Many of my clients are unable to shake the "ghosts of relationships" past. They blame or judge themselves for not "seeing the signs" of infidelity or of not being "good enough" or "having enough." They want to know why things in their lives have happened as they have, and they lament past choices. Sometimes there are reasons that can be explored with a therapist, and then moving on becomes easier. Other times, it needs to be "good enough" to just accept that the past is the past and move forward trying to make better choices for the future. If you look closely into the Five of Cups, you will notice two full cups behind the figure. The message being, if you take a moment to look beyond your immediate circumstance, you might notice there is, indeed, something more to be found in the world, in life, in your situation.
- Where do you need to let go of judgments about yourself and the past?
- Are you allowing yourself the joy of the future if you refuse to start over?
- How can you use the symbolism in the card to move forward in a more positive manner?
The final card I drew from my Tarot Deck was the Death Card.
I interpreted this to mean that the Tarot, in its wisdom, was addressing the most difficult part of starting over: Transformation. We can see this as a literal death of a loved one, as in when we have lost a loved one to death we are in great pain and oftentimes denial. Or, we can see this as the death of how we have perceived our life up to a point and accept that change, big change, will come whether we are ready to embrace it or not.
Again the Tarot challenges us to begin anew! We can choose to see the freedom that our loved one may have now that they are no longer concerned with the trials and tribulations of this world. It has been said that "perspective is everything" and so it is also true of the wisdom that the Tarot gives us to contemplate when the unthinkable happens in life.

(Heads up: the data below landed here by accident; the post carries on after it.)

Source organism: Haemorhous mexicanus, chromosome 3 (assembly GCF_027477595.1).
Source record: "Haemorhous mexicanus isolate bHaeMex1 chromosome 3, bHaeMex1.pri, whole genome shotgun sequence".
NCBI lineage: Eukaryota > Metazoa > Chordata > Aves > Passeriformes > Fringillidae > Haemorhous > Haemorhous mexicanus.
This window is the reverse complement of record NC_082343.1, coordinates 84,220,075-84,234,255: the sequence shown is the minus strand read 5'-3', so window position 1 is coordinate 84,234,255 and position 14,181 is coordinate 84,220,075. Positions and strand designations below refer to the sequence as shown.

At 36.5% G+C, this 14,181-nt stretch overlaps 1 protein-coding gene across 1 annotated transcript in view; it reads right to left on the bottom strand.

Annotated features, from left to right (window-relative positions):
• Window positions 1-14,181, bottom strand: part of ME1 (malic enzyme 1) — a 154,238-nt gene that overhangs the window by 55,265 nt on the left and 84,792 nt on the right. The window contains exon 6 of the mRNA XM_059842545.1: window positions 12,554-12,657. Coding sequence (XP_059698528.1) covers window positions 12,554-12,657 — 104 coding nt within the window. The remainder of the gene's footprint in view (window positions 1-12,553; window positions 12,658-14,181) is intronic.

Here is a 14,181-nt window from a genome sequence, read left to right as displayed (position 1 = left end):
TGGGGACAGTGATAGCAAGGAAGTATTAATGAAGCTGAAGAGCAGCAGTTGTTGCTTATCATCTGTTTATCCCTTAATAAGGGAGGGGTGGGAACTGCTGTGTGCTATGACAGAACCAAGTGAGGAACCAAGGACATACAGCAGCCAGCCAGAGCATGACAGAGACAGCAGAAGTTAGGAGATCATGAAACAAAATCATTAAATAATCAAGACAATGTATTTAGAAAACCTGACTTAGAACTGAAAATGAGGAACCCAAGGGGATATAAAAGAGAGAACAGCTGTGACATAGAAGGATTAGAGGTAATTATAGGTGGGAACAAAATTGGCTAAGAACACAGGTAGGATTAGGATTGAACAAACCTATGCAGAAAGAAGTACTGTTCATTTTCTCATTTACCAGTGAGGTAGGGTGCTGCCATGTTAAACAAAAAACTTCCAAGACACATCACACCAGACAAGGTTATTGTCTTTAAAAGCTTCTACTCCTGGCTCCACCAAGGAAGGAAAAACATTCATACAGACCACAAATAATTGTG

- Where in your life do you need to completely transform your way of thinking?
- How has complete transformation made you stronger as a spiritual being?
We can choose to dwell in the past like the Five of Cups, or like The Fool we can choose to re-make ourselves in the image of the divine. If we embrace the transformation that the Death card brings, we can remain ever hopeful and willing to see that no matter the circumstances, all things happen for our soul's growth and purpose.
With Blessings from Spirit,
Karen Hollis is one of Connecticut's most highly regarded professional psychics. She is a sought-after Master Tarot reader who has over 25 years experience both reading and teaching the Tarot. A former marketing executive, Karen leads dynamic workshops throughout New England. Karen is also the Lead Psychic/Medium Investigator with Ghosts of New England Research Society (a.k.a. G.O.N.E.R.S.) She has been featured on The Discovery Channel's "A Haunting," and has studied under International mediums, James Van Praagh, Tony Stockwell, Jose Gosschalk, and John Holland.
For a reading with Karen, or to book a speaking engagement on Tarot, mediumship or other esoteric subjects, please call 860-665-8024 between 9:00 AM and 7:00 PM Eastern Time.
Illustrations of the Hanson-Roberts Tarot deck reproduced by permission of U. S. Games Systems, Inc., Stanford, CT 06092 USA. © 1985 U. S. Games Systems, Inc. Further reproduction prohibited.